The Orchestra Bells are a series of metal bars that are struck with a mallet. They have a very high and pure sound.  The bells are considered part of the melodic percussion since a melody can be played on them.



The Xylophone consists of two rows of wooden bars, arranged like a piano keyboard.  When you strike the bars with hard beaters, the Xylophone gives a bright and penetrating sound; soft beaters make the sound more mellow.  The Xylophone's ringing notes make it a colourful addition to the Percussion Section of a band or orchestra, but it can also sound eerie and chilling.  The pitch range of the Xylophone is from three and a half to four octaves. Its size is variable ( around 6 ft. long and 3 ft. tall ).



The Marimba is similar in construction to the Xylophone, but it has larger bars and larger resonance tubes on the bottom.  As a result the Marimba has a much warmer and resonate tone than the Xylophone.  Marimbas usually span a pitch range of 4-1/3 octaves, and 5 octave "Grande Marimbas" are often used. The Marimba is not used very often in concert band music, but when it is used it has a wonderful effect on the overall sound of the band.

Auxiliary Percussion


Percussion instruments include anything that you hit, scrap or tap to accompany the band.  These instruments include Claves, Tamborine, Bongo Drums, Cabbassa, Wood Block, Cow Bell, Guiro, Maracas, Wood Block, etc.. Also included are "Toys" such as Slide Whistle, Duck Call, Shaker-Balls and even an Air-Raid Siren sometimes.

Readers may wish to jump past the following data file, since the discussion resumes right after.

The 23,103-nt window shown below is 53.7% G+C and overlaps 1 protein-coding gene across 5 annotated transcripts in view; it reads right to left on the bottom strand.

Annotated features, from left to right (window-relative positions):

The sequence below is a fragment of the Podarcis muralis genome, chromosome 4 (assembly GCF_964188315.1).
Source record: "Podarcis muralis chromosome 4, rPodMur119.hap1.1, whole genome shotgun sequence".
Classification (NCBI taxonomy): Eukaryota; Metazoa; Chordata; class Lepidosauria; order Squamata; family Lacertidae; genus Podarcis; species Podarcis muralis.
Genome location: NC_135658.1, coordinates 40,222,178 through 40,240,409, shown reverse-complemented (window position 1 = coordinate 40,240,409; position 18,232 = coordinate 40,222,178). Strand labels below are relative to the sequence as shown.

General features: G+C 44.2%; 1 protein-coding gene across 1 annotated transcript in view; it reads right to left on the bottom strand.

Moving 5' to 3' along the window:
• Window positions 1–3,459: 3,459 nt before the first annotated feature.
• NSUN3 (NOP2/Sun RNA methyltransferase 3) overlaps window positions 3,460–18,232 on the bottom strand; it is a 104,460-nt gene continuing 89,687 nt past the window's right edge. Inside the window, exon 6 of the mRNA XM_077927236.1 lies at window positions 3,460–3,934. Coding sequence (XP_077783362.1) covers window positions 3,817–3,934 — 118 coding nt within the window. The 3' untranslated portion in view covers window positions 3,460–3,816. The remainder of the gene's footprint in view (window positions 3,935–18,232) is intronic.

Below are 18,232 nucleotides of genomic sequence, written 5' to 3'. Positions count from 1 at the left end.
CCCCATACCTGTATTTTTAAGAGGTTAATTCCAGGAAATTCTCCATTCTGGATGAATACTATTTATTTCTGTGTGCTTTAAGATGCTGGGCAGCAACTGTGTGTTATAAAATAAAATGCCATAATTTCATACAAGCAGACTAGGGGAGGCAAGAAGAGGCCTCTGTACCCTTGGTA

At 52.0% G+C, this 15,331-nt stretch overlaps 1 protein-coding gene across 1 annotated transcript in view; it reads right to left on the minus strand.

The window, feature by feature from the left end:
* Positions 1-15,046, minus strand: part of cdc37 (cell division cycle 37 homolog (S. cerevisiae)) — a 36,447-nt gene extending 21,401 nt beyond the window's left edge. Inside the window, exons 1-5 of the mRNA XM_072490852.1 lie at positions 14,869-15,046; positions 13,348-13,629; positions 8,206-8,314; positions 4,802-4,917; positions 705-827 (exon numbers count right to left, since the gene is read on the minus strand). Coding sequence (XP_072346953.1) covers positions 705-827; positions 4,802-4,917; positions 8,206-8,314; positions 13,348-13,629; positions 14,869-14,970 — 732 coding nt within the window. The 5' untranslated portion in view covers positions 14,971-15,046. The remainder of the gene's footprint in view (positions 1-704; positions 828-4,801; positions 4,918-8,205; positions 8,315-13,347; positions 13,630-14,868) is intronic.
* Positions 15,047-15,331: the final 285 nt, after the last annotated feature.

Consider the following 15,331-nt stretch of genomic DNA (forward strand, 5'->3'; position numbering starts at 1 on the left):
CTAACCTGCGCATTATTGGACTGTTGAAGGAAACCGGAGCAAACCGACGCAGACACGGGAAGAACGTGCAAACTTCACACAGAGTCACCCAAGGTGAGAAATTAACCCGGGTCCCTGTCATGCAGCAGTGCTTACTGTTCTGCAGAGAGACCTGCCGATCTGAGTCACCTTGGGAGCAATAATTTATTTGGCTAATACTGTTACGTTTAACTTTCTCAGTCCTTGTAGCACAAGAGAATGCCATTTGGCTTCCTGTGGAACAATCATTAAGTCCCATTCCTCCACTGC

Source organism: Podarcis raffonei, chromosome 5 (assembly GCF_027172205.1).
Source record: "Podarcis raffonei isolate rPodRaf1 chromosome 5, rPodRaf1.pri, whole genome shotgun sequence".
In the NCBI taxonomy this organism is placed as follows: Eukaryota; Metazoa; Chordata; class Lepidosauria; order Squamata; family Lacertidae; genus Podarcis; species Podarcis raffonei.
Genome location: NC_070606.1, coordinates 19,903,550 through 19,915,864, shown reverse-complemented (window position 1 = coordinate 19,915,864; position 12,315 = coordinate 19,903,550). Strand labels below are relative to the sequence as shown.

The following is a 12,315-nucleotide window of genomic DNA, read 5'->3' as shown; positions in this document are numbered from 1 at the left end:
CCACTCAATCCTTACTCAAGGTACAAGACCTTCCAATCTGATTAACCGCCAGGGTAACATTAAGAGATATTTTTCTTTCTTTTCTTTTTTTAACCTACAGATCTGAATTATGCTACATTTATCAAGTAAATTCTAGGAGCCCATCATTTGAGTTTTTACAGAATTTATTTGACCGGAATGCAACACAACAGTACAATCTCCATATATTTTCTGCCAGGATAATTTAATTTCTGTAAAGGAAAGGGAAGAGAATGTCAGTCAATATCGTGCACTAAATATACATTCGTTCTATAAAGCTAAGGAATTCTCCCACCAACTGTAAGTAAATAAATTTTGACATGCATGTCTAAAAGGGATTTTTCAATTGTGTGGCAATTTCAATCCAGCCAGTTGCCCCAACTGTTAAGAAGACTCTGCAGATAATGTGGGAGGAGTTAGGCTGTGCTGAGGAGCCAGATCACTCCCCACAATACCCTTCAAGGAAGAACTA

The sound of the triangle is the soft "ding" that you will sometimes here during some passages.

Chimes (Tubular Bells)


Designed to emmulate the sounds of church bells, the chimes give ringing tones that can be heard over the entire ensemble.  They are often used during slow lyrical passages in chorals and in rythmically complex movements where the band is working towards a finale.



The gong is very similar to the Tam-Tam, except that it has a large bump in the middle that gives is a rounder, cooler sound.



The Tam-tam is a huge metal percussion instrument which makes an unforgettable booming sound.  It is a type of Gong, but it is made of thinner metal than most Gongs and has no raised boss in the centre.  When you strike the Tam-Tam, the sound gets louder and louder, building up to a shimmering climax before fading away. It is usually made of bronze (a mixture of copper and tin), and is more than 30 in. in diameter.